Pondering mortality – Fellows’ seminar by Pierre Durand

12 September 2023

“Death is complex. It’s not just one kind of thing. Death is essential for the evolution of life. We don’t really know what the evolutionary units of death are. Adaptive evolutionary death (altruistic death) is essential for environmental stability/survivability. And, the metaphysics of death is an unresolved issue.” These are some of the conclusions reached by Pierre M. Durand of the Evolutionary Studies Institute at the University of the Witwatersrand.

STIAS Fellow Pierre Durand during his seminar on 5 September 2023

“Death shapes all living creatures. And life is the way it is only because organisms are mortal,” he added.

Death makes life meaningful – Dr Strange

“The tension between life and death in nature is sometimes obvious,” he continued. “Death is in the background, always lurking and has a profound impact.”

“But the conceptual biological framework applies across the tree of life. The rules, laws, principles and theories of mortality govern all our lives, with no exceptions. However, we need to be careful how we transfer the information between different species.”

Durand is interested in understanding the evolution of endogenous death. He aims to synthesise the field by examining the broad patterns of endogenous death across the scales of life and search for the most fundamental explanations that account for them.

He explained that death can be the result of external causes like accident or disease but there are also endogenous, heritable, non-incidental causes of death that span the scales of life, from molecules through unicellular and multicellular organisms to individuals in complex insect societies and, occasionally, even entire populations. The endogenous mechanisms of death are distinct from the accidental ones and examples of adaptive (endogenous) death includes self-sacrifice in cells, suicide, cannibalism and matriphagy (the consumption of the mother by her offspring).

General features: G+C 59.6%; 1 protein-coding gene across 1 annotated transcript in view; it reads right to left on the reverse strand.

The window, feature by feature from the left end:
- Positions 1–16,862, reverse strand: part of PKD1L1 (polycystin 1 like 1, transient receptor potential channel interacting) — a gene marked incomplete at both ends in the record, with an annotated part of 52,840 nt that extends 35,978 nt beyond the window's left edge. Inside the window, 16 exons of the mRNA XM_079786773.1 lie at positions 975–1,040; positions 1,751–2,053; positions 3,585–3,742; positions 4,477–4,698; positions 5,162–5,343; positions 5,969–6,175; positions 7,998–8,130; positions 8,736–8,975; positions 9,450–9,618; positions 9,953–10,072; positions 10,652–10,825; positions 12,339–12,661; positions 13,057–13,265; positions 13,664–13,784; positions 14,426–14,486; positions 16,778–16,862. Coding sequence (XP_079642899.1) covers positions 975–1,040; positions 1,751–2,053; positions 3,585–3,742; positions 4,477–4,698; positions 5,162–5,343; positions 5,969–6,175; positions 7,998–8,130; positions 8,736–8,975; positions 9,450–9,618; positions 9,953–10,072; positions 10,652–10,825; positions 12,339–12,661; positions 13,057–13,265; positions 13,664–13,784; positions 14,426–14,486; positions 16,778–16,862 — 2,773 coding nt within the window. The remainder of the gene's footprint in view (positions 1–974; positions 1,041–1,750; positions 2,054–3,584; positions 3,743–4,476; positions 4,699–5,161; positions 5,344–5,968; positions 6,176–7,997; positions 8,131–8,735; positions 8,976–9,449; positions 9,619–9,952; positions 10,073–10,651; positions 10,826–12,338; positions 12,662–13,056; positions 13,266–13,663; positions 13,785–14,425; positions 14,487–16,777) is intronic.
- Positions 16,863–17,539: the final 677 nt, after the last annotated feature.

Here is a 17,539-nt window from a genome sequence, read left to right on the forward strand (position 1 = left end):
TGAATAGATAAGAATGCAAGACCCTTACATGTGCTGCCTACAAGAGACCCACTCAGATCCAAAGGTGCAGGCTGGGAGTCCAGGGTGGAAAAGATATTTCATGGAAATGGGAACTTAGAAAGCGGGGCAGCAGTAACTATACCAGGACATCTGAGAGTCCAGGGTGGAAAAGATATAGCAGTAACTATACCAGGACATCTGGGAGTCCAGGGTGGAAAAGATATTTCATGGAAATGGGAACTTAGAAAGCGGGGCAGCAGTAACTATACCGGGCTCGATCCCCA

Durand explained that the mechanistic sciences (including medicine) addresses proximate causality (the how of death) while evolutionary theory aims to answer ultimate causality (the why).

“Endogenous death appears to be a general evolutionary constraint,” he added. “Life seems to be governed by it, since there are few, if any, examples that have breached this constraint.”

“Without death life as we know it wouldn’t have evolved. I’m interested in the unexplored, extraordinary role of death in the evolution of life. Why did some organisms evolve to die one way instead of another, say altruistic suicide versus aging?”

Using Darwin’s example of bees, Durand pointed out that there is excellent evidence that bees evolved to sting “but such suicidal behaviour was not originally favoured by natural selection. So why did it evolve and why does it persist?”

Programmed cell death

Durand explained that the evolutionary biology of endogenous death includes programmed cell death (PCD) which can be traced back to the earliest cells. Concepts of PCD include mechanistic – which sees PCD is active and genetically controlled, in which cellular destruction is driven by biochemical events and specialised cellular machinery; evolutionary in which PCD is adaptive cell death; developmental in which PCD is a stage in the lifecycle of a unicellular organism; ecological in which PDC is a stress response and a mechanism for nutrient recycling within and between trophic levels; and, immunological where PCD is a cell death-inducing immune response.